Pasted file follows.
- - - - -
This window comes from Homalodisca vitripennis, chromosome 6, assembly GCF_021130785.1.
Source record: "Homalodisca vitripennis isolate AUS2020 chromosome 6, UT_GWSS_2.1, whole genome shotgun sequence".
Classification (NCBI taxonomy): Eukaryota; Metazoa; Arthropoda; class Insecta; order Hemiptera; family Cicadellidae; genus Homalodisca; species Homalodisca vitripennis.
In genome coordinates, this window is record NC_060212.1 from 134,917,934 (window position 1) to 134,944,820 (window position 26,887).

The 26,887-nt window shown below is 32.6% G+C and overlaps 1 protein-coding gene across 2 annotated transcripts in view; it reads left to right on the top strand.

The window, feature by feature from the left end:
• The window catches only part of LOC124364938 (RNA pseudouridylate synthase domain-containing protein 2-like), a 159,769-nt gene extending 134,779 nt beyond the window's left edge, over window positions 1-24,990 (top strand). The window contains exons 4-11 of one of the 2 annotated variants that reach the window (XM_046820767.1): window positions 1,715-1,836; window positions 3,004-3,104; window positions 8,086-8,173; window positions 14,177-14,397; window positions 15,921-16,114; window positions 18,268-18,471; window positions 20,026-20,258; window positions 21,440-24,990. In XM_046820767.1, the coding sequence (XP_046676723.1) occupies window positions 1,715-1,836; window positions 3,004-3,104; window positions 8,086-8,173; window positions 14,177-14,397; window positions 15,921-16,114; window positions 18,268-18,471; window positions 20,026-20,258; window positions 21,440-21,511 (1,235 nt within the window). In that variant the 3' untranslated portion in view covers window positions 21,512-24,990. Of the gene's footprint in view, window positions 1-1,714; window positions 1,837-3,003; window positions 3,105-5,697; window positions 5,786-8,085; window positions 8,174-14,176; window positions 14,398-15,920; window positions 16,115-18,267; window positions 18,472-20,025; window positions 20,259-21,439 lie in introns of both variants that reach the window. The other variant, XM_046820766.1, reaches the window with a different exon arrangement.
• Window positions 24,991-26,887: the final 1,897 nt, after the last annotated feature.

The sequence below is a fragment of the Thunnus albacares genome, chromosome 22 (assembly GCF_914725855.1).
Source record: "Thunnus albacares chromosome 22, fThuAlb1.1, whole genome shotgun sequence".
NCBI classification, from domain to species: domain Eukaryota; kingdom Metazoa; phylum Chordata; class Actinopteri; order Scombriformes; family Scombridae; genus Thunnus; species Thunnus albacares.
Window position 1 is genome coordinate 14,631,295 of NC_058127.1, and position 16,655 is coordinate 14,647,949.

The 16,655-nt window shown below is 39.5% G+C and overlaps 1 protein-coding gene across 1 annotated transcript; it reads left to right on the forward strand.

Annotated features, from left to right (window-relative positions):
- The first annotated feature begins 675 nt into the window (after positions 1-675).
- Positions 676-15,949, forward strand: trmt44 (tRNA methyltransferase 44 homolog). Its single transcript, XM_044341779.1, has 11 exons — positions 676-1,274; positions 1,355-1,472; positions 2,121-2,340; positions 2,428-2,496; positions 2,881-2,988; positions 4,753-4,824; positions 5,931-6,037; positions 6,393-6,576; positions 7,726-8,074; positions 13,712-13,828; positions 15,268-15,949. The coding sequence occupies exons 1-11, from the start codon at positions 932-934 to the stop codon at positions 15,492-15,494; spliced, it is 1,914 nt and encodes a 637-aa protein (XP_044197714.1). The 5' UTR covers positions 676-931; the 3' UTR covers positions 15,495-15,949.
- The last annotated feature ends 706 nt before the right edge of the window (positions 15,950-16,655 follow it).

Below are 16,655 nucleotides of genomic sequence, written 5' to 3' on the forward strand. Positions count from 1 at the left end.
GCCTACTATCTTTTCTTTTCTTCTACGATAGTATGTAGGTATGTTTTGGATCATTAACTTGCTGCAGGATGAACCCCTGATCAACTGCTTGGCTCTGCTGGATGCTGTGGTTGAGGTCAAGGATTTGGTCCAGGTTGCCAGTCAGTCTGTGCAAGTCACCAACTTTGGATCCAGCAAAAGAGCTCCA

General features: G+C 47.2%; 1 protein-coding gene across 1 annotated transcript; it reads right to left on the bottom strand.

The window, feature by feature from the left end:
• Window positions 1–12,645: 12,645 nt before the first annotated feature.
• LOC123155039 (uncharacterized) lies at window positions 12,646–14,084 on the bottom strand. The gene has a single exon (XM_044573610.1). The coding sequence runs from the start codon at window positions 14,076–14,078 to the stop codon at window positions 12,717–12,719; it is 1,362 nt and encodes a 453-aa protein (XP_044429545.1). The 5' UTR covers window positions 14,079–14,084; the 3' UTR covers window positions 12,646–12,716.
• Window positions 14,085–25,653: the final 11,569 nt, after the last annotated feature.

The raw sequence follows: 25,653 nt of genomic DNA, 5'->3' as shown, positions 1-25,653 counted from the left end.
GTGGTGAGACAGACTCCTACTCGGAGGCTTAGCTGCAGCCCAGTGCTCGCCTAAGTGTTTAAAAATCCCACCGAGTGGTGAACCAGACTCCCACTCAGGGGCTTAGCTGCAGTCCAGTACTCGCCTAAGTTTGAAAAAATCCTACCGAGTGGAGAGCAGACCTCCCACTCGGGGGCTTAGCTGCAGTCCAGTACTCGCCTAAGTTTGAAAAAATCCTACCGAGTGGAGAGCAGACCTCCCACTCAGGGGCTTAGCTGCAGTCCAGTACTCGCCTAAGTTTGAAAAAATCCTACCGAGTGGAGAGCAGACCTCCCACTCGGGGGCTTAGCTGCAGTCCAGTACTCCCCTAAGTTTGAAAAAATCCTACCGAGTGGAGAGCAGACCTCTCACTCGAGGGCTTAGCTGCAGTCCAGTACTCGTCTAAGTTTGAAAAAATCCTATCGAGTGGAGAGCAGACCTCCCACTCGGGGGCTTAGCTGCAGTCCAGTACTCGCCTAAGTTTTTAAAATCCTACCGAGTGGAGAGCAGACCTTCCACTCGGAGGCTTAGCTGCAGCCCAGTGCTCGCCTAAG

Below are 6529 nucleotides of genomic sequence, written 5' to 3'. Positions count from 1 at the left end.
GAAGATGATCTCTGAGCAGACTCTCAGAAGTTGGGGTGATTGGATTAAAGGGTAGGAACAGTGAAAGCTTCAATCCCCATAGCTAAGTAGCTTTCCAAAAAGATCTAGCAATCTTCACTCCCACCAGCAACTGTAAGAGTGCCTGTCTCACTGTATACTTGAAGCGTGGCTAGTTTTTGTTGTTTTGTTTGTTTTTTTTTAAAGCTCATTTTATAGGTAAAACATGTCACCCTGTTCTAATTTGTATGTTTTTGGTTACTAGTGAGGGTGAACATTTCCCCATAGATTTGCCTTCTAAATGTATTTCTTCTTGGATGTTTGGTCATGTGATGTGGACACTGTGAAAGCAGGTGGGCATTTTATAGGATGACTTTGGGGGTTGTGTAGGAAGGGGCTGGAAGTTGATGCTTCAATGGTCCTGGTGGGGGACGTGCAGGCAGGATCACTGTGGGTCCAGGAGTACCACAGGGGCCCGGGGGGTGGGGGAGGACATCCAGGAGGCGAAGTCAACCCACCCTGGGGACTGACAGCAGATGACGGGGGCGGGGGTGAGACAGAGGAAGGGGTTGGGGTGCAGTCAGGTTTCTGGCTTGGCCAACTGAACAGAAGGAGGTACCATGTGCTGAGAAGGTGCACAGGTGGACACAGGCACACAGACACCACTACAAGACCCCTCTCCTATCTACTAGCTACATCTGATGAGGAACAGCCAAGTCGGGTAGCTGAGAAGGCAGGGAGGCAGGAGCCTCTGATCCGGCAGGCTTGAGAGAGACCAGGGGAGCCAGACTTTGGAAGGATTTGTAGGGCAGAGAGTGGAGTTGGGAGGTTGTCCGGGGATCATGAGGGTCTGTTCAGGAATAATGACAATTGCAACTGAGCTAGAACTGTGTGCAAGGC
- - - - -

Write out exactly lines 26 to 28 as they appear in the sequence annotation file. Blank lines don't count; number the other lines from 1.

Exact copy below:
GTGGTGAGACAGACTCCTACTCGGAGGCTTAGCTGCAGCCCAGTGCTCGCCTAAGTGTTTAAAAATCCCACCGAGTGGTGAACCAGACTCCCACTCAGGGGCTTAGCTGCAGTCCAGTACTCGCCTAAGTTTGAAAAAATCCTACCGAGTGGAGAGCAGACCTCCCACTCGGGGGCTTAGCTGCAGTCCAGTACTCGCCTAAGTTTGAAAAAATCCTACCGAGTGGAGAGCAGACCTCCCACTCAGGGGCTTAGCTGCAGTCCAGTACTCGCCTAAGTTTGAAAAAATCCTACCGAGTGGAGAGCAGACCTCCCACTCGGGGGCTTAGCTGCAGTCCAGTACTCCCCTAAGTTTGAAAAAATCCTACCGAGTGGAGAGCAGACCTCTCACTCGAGGGCTTAGCTGCAGTCCAGTACTCGTCTAAGTTTGAAAAAATCCTATCGAGTGGAGAGCAGACCTCCCACTCGGGGGCTTAGCTGCAGTCCAGTACTCGCCTAAGTTTTTAAAATCCTACCGAGTGGAGAGCAGACCTTCCACTCGGAGGCTTAGCTGCAGCCCAGTGCTCGCCTAAG

Below are 6529 nucleotides of genomic sequence, written 5' to 3'. Positions count from 1 at the left end.
GAAGATGATCTCTGAGCAGACTCTCAGAAGTTGGGGTGATTGGATTAAAGGGTAGGAACAGTGAAAGCTTCAATCCCCATAGCTAAGTAGCTTTCCAAAAAGATCTAGCAATCTTCACTCCCACCAGCAACTGTAAGAGTGCCTGTCTCACTGTATACTTGAAGCGTGGCTAGTTTTTGTTGTTTTGTTTGTTTTTTTTTAAAGCTCATTTTATAGGTAAAACATGTCACCCTGTTCTAATTTGTATGTTTTTGGTTACTAGTGAGGGTGAACATTTCCCCATAGATTTGCCTTCTAAATGTATTTCTTCTTGGATGTTTGGTCATGTGATGTGGACACTGTGAAAGCAGGTGGGCATTTTATAGGATGACTTTGGGGGTTGTGTAGGAAGGGGCTGGAAGTTGATGCTTCAATGGTCCTGGTGGGGGACGTGCAGGCAGGATCACTGTGGGTCCAGGAGTACCACAGGGGCCCGGGGGGTGGGGGAGGACATCCAGGAGGCGAAGTCAACCCACCCTGGGGACTGACAGCAGATGACGGGGGCGGGGGTGAGACAGAGGAAGGGGTTGGGGTGCAGTCAGGTTTCTGGCTTGGCCAACTGAACAGAAGGAGGTACCATGTGCTGAGAAGGTGCACAGGTGGACACAGGCACACAGACACCACTACAAGACCCCTCTCCTATCTACTAGCTACATCTGATGAGGAACAGCCAAGTCGGGTAGCTGAGAAGGCAGGGAGGCAGGAGCCTCTGATCCGGCAGGCTTGAGAGAGACCAGGGGAGCCAGACTTTGGAAGGATTTGTAGGGCAGAGAGTGGAGTTGGGAGGTTGTCCGGGGATCATGAGGGTCTGTTCAGGAATAATGACAATTGCAACTGAGCTAGAACTGTGTGCAAGGC